OPINION: Your old mate reckons Fonterra and its dairy farmer shareholders may well be all cock-a-hoop about the prospects of a near $8 payout this year and one north of $8 next year.
He says the fastest way to insulate the dairy industry during commodity price fluctuations is by making more value added products.
Speaking to Rural News after opening the global food processing company Tetra Pak's new head office at Waikato Innovation Park, Key said the Government is always talking to Fonterra about its product mix.
"I don't think there is unwillingness or non-understanding by Fonterra that they need to continue to move up the value curve," he says.
"They face all sorts of issues – trade barriers and under DIRA they had to take a lot of milk in a certain time. But they are moving as best they can; they are investing in value added products and there's lots more to be done."
For its part, Keys says the Government is putting money into primary growth partnership (PGP) incentives and science and innovation projects.
In his speech Key thanked Tetra Pak for investing in New Zealand and alluded to the company's history of innovation and creativity.
"That's what NZ has to do," he says. "It's great that NZ produces a lot of milk powder but there is a need to move more into UHT milk and infant formula.
"Fonterra and other companies are working very hard to move up the value chain," Key says. "The future of NZ lies in adding value to our milk and getting more for our farmers."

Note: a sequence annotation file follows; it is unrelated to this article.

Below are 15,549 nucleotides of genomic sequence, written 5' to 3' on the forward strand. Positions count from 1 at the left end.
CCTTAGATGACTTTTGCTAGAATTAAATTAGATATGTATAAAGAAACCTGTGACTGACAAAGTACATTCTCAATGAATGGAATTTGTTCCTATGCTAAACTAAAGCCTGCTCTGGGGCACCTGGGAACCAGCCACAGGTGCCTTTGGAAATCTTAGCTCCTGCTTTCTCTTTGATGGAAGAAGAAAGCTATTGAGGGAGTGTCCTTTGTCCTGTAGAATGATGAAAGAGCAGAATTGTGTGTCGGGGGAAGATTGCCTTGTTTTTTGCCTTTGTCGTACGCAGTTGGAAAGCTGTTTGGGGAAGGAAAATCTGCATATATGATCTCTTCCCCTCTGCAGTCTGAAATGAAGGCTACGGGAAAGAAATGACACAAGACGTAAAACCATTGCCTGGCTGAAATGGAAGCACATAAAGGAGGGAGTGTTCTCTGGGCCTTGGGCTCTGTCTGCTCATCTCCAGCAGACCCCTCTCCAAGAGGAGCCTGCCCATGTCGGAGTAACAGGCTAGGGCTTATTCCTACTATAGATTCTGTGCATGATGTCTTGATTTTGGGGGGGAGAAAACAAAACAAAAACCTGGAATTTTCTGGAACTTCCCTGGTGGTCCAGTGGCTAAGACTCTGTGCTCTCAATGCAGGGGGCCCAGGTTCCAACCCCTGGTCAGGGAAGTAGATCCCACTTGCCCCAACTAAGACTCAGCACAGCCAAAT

Key points out that the Government cannot control the exchange rate, weather and international commodity prices.
"I wish we could, but unfortunately we can't. So on that basis, the fastest way to insulate our way through [downturns] is to make sure we are higher up the value chain, so we are less impacted when [downturns] happen."
Tetra Pak's market area leader for NZ, Chris Morgan, endorsed Key's comments.
"The current dairy downturn re-emphasises the need for NZ's export businesses to hasten their diversification out of commodities into value-added products," says Morgan.
"While this is well understood by the key players, the time to market needs to be accelerated. Tetra Pak has the portfolio, the people and the required capabilities to support our customers in this endeavour."
Waikato Innovation Park chief executive Stuart Gordon says Tetra Pak is a perfect match with the park.
"We are proud to have a multi-national company that is a world leader in food processing and packaging in the Waikato Innovation Park, forming an important part of the agri-business cluster."
Help, but no handouts
Prime Minister John Key says the Government is doing everything it can to assist dairy farmers facing their second season of low milk prices.
But Key is ruling out subsidies.
"We acknowledge the difficulties they are facing; we are doing everything we can to assist them," he told Rural News.
"Clearly it's not possible for us to subsidise farmers, but we are working with banks; we are also making sure we are not putting any excess costs on them."